A poignant and compassionate work of literary journalism that tackles Australia’s most controversial pastime.
Almost 200,000 poker machines sing and flash in pubs, clubs, and casinos in every corner of the country. They’re highly complex devices, their components designed by mathematicians, musicians, animators, and ergonomic experts. They’re also widely considered the most harmful form of gambling, the cause of the majority of gambling addictions. So how did Australia evolve into a pokie nation?
With startlingly candid interviews from gambling addicts, politicians, manufacturers, neuroscientists, counsellors, anti-gambling campaigners, and gambling advocates, One Last Spin explores how the machines work to hook people in, and the vicious fight being waged to evict them from the country’s social life. It is a confronting tale about the human cost of addiction, of governments pandering to corporate interests, and of the insidious power of the industry’s PR spin.
‘A masterfully researched and skilfully written account of a virus that has flourished unchecked for decades. At once a page-turner, sociological study, and damning indictment, Drew Rooke has provided us with further proof — if ever it were needed — of the calamity that is the poker machine industry.’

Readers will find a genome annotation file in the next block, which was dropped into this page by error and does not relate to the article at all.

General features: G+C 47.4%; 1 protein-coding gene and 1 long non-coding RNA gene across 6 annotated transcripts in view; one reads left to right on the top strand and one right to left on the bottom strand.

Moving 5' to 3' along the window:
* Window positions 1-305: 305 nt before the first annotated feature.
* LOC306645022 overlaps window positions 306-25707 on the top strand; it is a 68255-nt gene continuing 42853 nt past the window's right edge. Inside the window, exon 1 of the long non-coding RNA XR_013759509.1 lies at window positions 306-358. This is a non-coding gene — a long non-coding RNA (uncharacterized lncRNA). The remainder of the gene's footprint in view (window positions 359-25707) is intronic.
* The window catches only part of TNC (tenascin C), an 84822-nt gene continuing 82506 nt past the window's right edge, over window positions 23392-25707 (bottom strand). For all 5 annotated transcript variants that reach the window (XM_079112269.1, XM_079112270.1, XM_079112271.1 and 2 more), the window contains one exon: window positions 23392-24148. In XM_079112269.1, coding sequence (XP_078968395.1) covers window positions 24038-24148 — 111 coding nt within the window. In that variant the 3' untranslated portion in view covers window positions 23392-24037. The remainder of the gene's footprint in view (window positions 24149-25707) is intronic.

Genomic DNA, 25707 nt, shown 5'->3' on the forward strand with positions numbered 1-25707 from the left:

David Leser, journalist and author of To Begin to Know: walking in the shadows of my father
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‘Early in Drew Rooke’s One Last Spin, a gambling counsellor tells him, “Australia has pokies the way America has guns.” This book is an affirmation of that claim: the social harm poker machines create; the political leverage of the gambling lobby; the fallacy that pokies are somehow a force for communal good and intrinsic to some archetypal idea of Australianness. Through interviews with addicts, academics, opponents, clubs management, and industry peddlers, Rooke shows how pervasive and poisonous the situation has become — and how, learning from past defeats, the campaign to halt the march of the “VIP Lounge” is gaining momentum. This is a brave and compassionate work of advocacy journalism by a fresh new voice in Australian nonfiction.’
Sam Vincent, journalist and author of Blood and Guts: dispatches from the whale wars
‘This could have been a mightily depressing book. And yet it’s not – largely because Drew Rooke makes for an amiable guide, inspiring sympathy for the people he meets.’
The Saturday Age